Updated: February 13, 2018 9:38:12 am
Tears of joy well up in his eyes as he witnesses the terrific Akshay Kumar enact his life story on the silver screen. “It was like my whole life, all its struggles and strife, all the grief and joy, flashing in front of me. I couldn’t have hoped for a better film on my life and struggle than this,” says Arunachalam Muruganantham after watching his own biopic PadMan.
A school dropout from a poverty-stricken family in Tamil Nadu’s Coimbatore is an unlikely social crusader tackling one of India’s most menacing health crisis — menstrual hygiene. But Arunachalam Muruganantham is nothing less than an anomaly. While most men squirm at the mention of menstruation or sanitary napkins, Muruganantham just couldn’t bear to see his wife use a dirty rag for her periods. And today, here he is, helping millions of Indian rural women afford low-cost sanitary napkins.
He was named one of Time’s 100 Most Influential People in 2014, tagged as India’s “menstruation man,” inspired a documentary and emerged as one of the most sought-after speakers at the world’s premiere Business schools. His story has now also been etched in the halls of fiction by popular faces of the creative world — first in Twinkle Khanna’s book The Legend of Lakshmi Prasad and on February 9 with the release of Akshay Kumar’s film PadMan.
Devoting 20 years of your life for a mission like this is no easy task. But in his TED talk from 2012 titled How I Started A Sanitary Revolution, it is not difficult to notice Murugananthan’s go-getter attitude. He does not hesitate in the slightest to accept that his journey towards making the world’s first low-cost sanitary pad making machine got rolling only because of the whims of a newly married man to impress his wife, of course.
He goes on to tell that how he found his wife hiding a dirty rag cloth that Murugananthan wouldn’t even use to clean his scooter. And how his pestering curiousity was handed the retort, “It’s none of your business!,” almost like a slap on his face. He soon realised that the dirty rag is his wife’s substitute for a sanitary napkin and how his income doesn’t permit his family to afford sanitary napkins for the women of the house. He also shared how at the age of 29, he touched a sanitary pad for the first time and started researching if the product is really worth the money the foreign companies are charging from the people. The results of his research are well known to us now.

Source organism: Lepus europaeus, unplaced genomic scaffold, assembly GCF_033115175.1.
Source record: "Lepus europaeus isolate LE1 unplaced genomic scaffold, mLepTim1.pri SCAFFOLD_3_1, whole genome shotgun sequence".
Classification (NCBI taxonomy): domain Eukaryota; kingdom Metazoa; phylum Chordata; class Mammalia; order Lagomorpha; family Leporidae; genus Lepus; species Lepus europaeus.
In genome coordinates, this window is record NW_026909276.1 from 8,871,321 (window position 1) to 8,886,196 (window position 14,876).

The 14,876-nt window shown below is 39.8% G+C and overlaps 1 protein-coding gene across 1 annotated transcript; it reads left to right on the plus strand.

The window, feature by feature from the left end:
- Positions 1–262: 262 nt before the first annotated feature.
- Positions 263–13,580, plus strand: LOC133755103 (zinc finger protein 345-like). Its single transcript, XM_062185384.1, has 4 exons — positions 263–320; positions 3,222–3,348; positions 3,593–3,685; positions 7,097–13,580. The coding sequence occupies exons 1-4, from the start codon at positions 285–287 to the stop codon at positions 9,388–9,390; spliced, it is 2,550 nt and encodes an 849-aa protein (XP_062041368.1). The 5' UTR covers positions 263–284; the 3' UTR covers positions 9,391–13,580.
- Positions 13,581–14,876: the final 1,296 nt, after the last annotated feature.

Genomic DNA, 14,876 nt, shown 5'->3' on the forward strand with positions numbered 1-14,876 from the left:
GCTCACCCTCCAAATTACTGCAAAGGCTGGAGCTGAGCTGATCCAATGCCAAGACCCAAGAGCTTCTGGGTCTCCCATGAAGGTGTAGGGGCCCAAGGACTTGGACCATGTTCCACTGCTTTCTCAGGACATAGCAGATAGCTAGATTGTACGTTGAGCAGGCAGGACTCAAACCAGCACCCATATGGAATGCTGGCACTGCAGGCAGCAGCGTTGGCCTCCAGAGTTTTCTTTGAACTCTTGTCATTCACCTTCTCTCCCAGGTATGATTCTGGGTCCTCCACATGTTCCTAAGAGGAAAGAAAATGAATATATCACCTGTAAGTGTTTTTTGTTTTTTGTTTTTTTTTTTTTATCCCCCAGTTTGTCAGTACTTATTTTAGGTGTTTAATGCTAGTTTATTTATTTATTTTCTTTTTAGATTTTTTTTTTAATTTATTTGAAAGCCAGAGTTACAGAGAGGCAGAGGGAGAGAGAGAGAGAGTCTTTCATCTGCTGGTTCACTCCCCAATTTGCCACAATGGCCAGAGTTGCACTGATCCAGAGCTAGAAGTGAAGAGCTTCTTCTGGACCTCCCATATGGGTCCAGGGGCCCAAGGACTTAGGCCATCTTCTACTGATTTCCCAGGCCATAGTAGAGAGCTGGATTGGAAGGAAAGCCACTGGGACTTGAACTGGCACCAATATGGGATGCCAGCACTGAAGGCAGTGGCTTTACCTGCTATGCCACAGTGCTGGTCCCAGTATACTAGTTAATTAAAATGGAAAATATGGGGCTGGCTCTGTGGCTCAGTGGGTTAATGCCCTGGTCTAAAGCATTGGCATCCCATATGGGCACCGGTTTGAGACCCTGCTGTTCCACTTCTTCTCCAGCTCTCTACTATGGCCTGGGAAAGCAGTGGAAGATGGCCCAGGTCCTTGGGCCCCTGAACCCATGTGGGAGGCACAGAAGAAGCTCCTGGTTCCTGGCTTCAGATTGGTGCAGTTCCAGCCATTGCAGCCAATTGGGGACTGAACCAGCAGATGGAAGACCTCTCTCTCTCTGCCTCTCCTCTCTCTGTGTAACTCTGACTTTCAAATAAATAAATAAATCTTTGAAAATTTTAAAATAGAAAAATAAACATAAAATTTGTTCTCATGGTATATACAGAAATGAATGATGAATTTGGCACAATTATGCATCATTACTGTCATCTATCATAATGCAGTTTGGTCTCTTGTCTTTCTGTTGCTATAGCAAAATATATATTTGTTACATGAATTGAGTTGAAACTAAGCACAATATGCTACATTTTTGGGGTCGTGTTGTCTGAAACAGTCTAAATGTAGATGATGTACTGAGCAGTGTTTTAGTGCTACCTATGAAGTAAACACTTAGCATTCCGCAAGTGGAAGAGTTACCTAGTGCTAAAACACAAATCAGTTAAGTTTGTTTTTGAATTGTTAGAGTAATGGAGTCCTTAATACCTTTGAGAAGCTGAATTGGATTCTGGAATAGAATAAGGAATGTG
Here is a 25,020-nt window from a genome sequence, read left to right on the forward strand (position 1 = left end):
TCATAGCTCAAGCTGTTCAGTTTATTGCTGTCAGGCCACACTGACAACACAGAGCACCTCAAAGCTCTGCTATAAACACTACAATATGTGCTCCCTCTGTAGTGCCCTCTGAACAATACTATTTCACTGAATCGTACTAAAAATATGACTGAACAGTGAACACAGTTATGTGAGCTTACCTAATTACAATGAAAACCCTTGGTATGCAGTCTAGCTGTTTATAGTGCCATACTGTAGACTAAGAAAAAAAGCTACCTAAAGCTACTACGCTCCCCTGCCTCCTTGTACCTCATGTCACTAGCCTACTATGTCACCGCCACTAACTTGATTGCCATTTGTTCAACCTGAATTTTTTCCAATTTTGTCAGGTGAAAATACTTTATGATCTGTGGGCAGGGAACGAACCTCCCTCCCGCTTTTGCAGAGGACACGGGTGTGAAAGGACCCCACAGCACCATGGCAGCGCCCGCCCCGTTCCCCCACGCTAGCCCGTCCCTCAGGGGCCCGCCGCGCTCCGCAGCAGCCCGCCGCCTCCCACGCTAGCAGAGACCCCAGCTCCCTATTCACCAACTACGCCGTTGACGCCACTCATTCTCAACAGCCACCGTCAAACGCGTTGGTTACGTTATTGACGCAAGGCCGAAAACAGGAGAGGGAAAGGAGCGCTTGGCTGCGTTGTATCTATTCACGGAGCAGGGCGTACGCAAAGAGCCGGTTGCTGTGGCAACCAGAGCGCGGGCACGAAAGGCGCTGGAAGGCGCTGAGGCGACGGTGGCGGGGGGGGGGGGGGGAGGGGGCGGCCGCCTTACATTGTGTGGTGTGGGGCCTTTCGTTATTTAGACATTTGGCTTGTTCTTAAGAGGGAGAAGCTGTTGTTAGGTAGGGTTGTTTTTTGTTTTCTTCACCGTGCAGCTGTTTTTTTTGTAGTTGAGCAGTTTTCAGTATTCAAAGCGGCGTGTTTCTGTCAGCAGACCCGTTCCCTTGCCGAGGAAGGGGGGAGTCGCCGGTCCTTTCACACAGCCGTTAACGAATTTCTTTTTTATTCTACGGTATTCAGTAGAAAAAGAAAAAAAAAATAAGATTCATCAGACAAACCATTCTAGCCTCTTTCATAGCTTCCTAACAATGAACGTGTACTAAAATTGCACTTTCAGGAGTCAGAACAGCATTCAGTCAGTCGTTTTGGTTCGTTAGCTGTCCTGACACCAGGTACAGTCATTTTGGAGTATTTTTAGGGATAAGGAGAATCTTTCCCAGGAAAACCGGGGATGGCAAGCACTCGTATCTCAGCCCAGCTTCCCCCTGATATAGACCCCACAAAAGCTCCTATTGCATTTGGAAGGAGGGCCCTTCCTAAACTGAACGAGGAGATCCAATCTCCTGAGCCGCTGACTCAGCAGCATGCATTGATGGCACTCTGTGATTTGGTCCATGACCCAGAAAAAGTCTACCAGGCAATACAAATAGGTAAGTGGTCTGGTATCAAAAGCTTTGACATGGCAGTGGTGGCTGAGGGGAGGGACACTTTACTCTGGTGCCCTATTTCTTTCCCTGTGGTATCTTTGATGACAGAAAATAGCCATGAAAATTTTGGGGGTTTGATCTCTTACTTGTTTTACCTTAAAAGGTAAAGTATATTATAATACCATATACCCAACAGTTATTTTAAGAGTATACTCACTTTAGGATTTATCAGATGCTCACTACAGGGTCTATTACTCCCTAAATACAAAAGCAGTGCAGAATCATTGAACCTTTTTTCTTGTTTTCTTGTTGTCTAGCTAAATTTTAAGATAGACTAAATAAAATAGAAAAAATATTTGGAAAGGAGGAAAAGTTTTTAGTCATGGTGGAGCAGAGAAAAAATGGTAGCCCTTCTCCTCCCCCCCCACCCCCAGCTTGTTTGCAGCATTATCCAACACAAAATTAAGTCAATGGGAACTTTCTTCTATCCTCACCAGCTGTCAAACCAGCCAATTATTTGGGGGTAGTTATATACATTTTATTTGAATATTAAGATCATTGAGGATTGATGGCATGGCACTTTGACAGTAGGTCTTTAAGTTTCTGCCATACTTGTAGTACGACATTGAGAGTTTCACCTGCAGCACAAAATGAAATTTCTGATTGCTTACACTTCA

This inspiring story of an unlettered man who started a sanitary revolutionary in our country has been narrated by Muruganantham a number of times now, at various universities as well. But the one thing that you can’t fail to notice in almost all his lectures is his extraordinary sense of humour which is self-deprecating at almost all times. While he makes sure he cracks his audience up by saying things like, “The only available victim (to test the sanitary napkin sample) was my wife” or taking digs on the arranged marriage setup in India, Murugantham is self-aware. He knows what a mighty feat it is for a man like him to eradicate one of India’s biggest problems. While signing off, he shares how he believes that people are of three kinds — uneducated, little educated and surplus educated and says , “If a little educated man has done this, what will the surplus educated men do for the society?”
But it is pretty obvious that Murugananthan uses his infectious sense of humour to leave the audience with a very powerful social message. He also remarks how he had the opportunity to sell his invention off to the industry bigwigs for billions of money. But instead, he chose to sell his machine only to underprivileged women of rural India, providing village after village not only a low-cost sanitary pad manufacturing set-up but a consistent source of livelihood for its women.
While the audience remains divided on whether PadMan does justice to the story of India’s menstrual man Arunachalam Muruganantham, there is no doubting the fact that his story is one that needs to be told. Bankrolled by Twinkle Khanna, PadMan stars Akshay Kumar in the role of A Muruganantham and has been helmed by R Balki. PadMan hit the theaters on February 9.
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